During the COVID-19 pandemic, the Richmond Centre for Disability has taken its programming online to offer consistent support to its members.
Centre for Disability adapting to virtual programming
Published 11:21 PDT, Tue September 22, 2020
Last Updated: 11:29 PDT, Tue September 22, 2020
During the COVID-19 pandemic, the Richmond Centre for Disability is running a variety of fall programs via Zoom.
“We’re a very active centre, and we didn’t even realize just how many things we did and how many people came in until we could no longer allow them in,” says community outreach co-ordinator David Thomson.
Fortunately, the centre’s staff had already been moving towards remote work because many of their users rely on HandyDART services—which do not operate during the winter. When the pandemic necessitated a move to working from home, their computer network was already set up. The centre then began offering activities on Zoom in April, but Thomson acknowledges the challenges of the new format.
“Because we’re trying to be as all-inclusive as possible, and because we’re multi-discipline and multi disability, Zoom has its limitations,” he says. “For example, it’s tough on people who are blind. Some of the people who have vision challenges were really looking forward to the summer when we did a couple of outdoor programs.”
Some of the in-person classes focused on how to use technologies like Zoom, so people would be more reachable in case of a second lockdown in the fall. Items like iPads were loaned out to members in need, and staff also did “wellness calls” to all their members over age 60, at the city’s request.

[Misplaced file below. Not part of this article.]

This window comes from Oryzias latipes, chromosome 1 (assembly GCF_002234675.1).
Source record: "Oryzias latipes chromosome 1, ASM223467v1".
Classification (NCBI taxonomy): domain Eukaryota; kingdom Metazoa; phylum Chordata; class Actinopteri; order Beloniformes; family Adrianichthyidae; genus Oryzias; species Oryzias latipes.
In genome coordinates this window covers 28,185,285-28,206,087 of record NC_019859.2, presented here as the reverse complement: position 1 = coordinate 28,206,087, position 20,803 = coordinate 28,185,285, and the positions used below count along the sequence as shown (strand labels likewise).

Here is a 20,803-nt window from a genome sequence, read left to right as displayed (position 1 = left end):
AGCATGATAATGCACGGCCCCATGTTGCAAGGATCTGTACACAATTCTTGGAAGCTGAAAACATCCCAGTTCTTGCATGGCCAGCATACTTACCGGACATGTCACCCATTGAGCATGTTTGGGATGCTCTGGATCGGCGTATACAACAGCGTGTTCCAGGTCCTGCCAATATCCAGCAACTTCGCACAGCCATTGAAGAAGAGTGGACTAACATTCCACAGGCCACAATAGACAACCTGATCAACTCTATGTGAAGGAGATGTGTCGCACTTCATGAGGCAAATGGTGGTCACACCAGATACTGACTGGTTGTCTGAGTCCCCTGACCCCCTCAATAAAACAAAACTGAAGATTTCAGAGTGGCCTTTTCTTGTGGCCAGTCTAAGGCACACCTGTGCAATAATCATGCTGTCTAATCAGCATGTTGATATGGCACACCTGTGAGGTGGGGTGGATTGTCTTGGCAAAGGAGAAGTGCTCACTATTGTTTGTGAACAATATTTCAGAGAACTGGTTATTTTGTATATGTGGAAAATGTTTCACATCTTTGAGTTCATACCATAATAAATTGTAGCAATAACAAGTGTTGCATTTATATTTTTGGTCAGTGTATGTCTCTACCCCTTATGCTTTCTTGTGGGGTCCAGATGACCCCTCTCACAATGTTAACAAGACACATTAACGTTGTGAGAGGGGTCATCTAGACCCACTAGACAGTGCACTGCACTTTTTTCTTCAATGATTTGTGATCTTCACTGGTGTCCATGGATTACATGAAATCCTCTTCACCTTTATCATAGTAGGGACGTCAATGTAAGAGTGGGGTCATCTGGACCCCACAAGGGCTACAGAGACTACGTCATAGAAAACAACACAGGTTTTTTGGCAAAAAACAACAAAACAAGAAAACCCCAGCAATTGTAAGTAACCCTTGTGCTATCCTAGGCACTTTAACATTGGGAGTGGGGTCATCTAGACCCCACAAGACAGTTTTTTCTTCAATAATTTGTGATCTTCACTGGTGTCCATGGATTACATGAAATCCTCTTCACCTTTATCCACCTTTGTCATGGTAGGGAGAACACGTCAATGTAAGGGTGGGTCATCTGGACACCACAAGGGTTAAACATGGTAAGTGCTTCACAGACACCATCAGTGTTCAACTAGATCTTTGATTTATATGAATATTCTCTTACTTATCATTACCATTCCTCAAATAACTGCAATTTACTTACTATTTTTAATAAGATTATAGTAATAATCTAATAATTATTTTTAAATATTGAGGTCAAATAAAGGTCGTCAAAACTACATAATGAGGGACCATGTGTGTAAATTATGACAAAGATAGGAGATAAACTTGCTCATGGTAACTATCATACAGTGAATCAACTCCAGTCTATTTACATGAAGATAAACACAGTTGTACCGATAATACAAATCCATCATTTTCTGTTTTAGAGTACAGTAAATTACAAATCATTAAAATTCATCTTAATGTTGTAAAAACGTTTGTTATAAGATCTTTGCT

“People really appreciated those,” Thomson adds.
But with summer now past, the staff wanted to offer a weekly program schedule as usual, which is important for the centre’s clients.
Mondays are for meditation and relaxation, a program Thomson has been running for about a decade. Tuesday’s program is social games to engage the brain. On Wednesdays the centre runs a program called “The Wellness Connection,” which helps with things like mood, stress management, resilience, independence and self-awareness. Fridays offer two programs: a simple chair exercise class and a second option where participants watch a Ted Talk and discuss as a group.
In June the centre hosted a big virtual conference, and aims to repeat this experience in November. In developing their new programming, staff have been collaborating more than ever.
“I’ve never talked to my co-workers so much,” says Thomson with a laugh.
Finances have become another challenge for the centre since the pandemic. Normally the centre would receive some provincial gaming funds, but Thomson says the amount will likely be reduced this year. Members are asked to participate by donation, but some clients are living on disability funding and not able to pay. The centre also hopes to take its gala online this year and potentially raise some funds through the event.
“We’re working on packaging things together to send out to people—that would be a way to raise some funds,” says Thomson. “We’re thinking outside the box, that’s for sure, because there’s no other place to go.”
He notes the centre’s independent living philosophy, where members are taught how to do things for themselves. While Zoom programming has its flaws, overall it’s been beneficial to remain connected to the community and maintain regular programming, says Thomson.
“We want to give people that resilience to be able to handle when things change,” says Thomson. “Just handling the stress, this is a whole new ballgame for a lot of people.”
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